1863 AU50 PCGS, Lot 1135. Image Courtesy of Stack's

1863, Graded AU50 by PCGS, Lot 1135. I was reasonably certain that this coin was going to be a bidder favorite. The 1863 is among the rarest Liberty Head eagles with just 1,218 struck. There hadn't been a piece available at auction since Stack's 9/06: 1492 (a raw "AU" that sold for $21,850) and just five slabbed pieces had sold since 2000 (including the amazing PCGS MS63 that was ex: Bass IV: 683 and which, at just $52,900, has to rank as one of the single biggest bargains in the final Bass sale). The Johnson Blue coin was a bit "ticky" but it had nice color and was notable for its originality. It brought $27,600 which seems like an incredible price given that Trends is $17,500 and CDN Bid is $15,000. I'd say it is actually a pretty good value and that published price information is way too low; and should be changed to reflect the true value of this extremely rare issue.

1864 AU53 PCGS, Lot 1138. Image Courtesy of Stack's

1864 Graded AU53 by PCGS. Lot 1138. The 1864 is not as rare as the 1863 (mintage this year increased to a "whopping" 3,500) but its Civil War issuance makes it popular. The last comparable coin to sell at auction was an NGC AU53 (Superior 9/08: 458) that went for $10,925. The Johnson Blue coin was one of the nicer AU examples of this date that I've seen and I thought it was a good candidate to upgrade to AU55. That said, I never expected it to sell for $23,000. Especially since an NGC MS61 had brought only $16,766 back in Heritage 3/05 auction. But the market has clearly changed for Liberty Head eagles and yesterday's prices suddenly look like the bargains that I've been ranting about for the last decade+.

1865 AU53 PCGS, Lot 1139. Image Courtesy of Stack's

1865 Graded AU53 by PCGS. Lot 1139. The last of the four important Civil War Philadelphia eagles in this collection and a rare, underrated issue with an original mintage of 3,980. I find the 1865 to be a harder coin to locate than the 1864 although the PCGS population figures do not support this. The Johnson-Blue coin was a decent AU53 which was a trifle on the dull side but which had nice color and a good overall look. It sold for $9,775 which I though was a pretty reasonable price, given what the 1862 and 1864 eagles sold for. The last AU53 to trade at auction was an NGC piece, Heritage 2009 CSNS: 3844, that sold cheaply at $5,463. The Johnson-Blue coin brought more because it was nicer. Trends on this date is only $10,000 in AU55 and I think it should be raised to reflect the true rarity of this issue.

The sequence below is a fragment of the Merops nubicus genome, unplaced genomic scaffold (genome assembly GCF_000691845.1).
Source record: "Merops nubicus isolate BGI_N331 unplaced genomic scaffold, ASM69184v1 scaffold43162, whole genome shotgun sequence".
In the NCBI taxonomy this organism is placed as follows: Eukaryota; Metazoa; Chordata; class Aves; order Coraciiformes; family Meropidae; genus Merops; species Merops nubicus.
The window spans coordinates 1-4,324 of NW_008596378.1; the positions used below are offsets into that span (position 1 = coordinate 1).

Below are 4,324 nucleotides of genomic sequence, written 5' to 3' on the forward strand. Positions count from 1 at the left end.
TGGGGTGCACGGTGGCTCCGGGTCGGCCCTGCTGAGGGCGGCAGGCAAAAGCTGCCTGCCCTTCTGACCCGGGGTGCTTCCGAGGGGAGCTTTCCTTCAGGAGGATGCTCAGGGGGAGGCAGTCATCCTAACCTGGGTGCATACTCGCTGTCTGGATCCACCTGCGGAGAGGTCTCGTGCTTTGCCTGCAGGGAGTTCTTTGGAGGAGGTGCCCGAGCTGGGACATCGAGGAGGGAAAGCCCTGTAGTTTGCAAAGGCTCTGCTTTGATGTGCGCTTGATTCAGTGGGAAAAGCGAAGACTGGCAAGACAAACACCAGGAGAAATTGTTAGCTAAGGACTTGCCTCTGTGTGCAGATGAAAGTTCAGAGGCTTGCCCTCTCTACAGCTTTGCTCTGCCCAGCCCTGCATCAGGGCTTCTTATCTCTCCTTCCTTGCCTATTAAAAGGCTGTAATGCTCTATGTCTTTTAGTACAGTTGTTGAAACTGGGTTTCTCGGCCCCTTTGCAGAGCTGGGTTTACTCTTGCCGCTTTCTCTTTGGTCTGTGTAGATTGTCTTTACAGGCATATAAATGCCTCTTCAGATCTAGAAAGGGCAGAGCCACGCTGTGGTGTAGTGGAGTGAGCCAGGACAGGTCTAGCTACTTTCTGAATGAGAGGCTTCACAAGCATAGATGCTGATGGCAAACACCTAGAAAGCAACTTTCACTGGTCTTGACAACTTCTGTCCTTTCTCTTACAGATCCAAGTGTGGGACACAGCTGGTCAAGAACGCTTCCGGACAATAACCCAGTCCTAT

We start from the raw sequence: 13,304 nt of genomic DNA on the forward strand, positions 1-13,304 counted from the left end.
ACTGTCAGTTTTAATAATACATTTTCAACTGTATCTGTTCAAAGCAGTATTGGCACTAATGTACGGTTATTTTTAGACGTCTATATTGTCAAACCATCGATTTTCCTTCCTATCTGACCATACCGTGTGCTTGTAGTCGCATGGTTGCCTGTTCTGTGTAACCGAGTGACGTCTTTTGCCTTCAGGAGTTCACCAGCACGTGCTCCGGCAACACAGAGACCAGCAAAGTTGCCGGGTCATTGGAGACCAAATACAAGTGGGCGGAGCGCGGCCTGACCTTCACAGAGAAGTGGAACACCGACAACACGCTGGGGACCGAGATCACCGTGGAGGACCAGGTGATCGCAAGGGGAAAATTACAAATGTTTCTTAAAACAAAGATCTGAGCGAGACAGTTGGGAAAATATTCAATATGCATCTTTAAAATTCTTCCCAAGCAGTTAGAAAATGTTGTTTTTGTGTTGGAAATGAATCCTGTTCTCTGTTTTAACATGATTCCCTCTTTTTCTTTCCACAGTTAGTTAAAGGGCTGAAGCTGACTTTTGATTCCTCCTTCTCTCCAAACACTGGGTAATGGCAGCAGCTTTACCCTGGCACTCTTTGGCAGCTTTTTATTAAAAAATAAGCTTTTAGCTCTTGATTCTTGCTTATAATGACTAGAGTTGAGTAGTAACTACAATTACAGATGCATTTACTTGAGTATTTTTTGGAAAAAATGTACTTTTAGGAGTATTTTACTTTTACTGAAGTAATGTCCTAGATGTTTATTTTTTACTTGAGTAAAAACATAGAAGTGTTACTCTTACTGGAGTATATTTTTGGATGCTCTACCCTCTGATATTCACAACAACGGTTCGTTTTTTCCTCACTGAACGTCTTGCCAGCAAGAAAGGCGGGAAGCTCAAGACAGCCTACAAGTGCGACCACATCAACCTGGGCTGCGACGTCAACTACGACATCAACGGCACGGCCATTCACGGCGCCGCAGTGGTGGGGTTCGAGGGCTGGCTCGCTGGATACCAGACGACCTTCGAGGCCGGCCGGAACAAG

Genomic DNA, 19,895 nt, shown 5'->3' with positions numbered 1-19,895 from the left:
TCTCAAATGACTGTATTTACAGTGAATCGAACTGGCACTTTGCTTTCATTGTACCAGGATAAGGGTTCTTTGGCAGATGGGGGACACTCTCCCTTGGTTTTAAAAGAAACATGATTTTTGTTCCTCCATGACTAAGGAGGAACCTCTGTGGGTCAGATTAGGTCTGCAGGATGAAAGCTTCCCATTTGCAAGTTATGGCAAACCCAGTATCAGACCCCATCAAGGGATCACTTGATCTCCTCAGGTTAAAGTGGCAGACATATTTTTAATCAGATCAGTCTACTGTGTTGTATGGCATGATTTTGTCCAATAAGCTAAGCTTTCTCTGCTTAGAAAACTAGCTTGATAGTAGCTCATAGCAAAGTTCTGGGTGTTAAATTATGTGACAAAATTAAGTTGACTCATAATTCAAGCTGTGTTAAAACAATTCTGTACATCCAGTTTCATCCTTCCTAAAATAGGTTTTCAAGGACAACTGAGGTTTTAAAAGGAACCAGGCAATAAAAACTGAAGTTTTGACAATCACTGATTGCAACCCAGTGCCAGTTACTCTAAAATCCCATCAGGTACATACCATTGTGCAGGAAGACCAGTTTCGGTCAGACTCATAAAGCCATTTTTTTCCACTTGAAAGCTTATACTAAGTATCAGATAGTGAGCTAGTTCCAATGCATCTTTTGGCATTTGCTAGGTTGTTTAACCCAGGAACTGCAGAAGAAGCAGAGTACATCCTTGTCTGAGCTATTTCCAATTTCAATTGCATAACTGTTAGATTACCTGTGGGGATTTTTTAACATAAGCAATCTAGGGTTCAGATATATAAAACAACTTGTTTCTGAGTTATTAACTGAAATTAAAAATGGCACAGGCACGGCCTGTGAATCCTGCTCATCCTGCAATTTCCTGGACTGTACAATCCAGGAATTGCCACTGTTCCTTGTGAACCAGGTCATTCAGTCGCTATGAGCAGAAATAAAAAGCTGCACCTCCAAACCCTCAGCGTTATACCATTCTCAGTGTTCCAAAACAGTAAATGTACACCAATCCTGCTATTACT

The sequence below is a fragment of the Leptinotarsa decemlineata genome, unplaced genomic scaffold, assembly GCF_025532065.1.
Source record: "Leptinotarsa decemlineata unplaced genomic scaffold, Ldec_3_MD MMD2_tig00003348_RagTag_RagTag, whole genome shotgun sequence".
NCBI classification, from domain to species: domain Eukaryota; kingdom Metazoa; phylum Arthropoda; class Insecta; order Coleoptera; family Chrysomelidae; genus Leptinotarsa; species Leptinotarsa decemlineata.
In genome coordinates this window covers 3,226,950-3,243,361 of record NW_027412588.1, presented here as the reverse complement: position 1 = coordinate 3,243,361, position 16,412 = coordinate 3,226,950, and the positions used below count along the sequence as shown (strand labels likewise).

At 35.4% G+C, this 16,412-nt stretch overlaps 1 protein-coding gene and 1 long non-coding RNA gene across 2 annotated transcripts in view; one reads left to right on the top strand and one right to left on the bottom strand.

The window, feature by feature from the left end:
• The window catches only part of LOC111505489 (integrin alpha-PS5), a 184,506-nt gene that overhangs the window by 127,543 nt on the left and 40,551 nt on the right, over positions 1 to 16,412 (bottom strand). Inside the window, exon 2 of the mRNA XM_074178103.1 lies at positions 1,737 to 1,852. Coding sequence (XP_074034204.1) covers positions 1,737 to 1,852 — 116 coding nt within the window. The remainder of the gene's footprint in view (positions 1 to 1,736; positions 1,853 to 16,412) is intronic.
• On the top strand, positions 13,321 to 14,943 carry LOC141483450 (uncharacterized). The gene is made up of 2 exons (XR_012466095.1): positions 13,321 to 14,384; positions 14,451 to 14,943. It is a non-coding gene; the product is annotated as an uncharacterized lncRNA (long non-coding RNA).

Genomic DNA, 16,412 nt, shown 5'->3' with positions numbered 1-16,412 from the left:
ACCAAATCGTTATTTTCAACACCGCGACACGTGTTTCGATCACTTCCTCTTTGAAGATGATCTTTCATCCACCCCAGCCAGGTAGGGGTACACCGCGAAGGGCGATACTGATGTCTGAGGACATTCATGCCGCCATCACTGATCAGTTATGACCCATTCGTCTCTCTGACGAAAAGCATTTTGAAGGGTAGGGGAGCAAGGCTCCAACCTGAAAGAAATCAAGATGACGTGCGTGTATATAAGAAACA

1870-CC EF45 PCGS, Lot 1149. Image Courtesy of Stack's

1870-CC Graded EF45 by PCGS. Lot 1149. This was one of my favorite coins in the sale. It was a choice, original example of a date that is recognized as the key eagle from the Carson City mint but which is, at the same time, a coin that is still undervalued in many respects. My gut feeling was that this coin was worth in the $40,000-45,000 range and I bid $35,000. I did not win the coin as it sold for $46,000. With Trends at $45,000 this seems like a very strong price for the issue but I actually think that while not "cheap" it was a pretty good value for the buyer. There have been very few nice 1870-CC eagles available since 2007 and the last decent piece to trade at auction, a PCGS EF40, brought $40,250 as Lot 2147 in the Heritage June 2008 sale.

What did this sale prove to me? The first thing was that it reiterated (for about the 8,776th time...) that there is a huge demand for nice fresh coins and when they become available, published price levels often have to be ignored if you want to buy them. The second thing was that the Liberty Head eagle series has really come of age. With the Liberty Head double eagle series out of the price range for many collectors due to the high price of the rare issues, eagles are no longer regarded as a poor cousin. There are clearly a number of collectors assembling date sets of eagles and many of the dates that were ignored in the distant past are now in demand. If a coin is high in the Condition Census, in a PCGS holder and attractive for the date and grade there are eager collectors who are not bashful about paying up for the coin(s). My guess is that Liberty Head half eagles will be the next series to show this surge of interest and if a fresh deal of these does become available, I wonder if we will see a repeat of the Dinosaur Syndrome where I leave another auction with my prehensile tail tucked between my legs.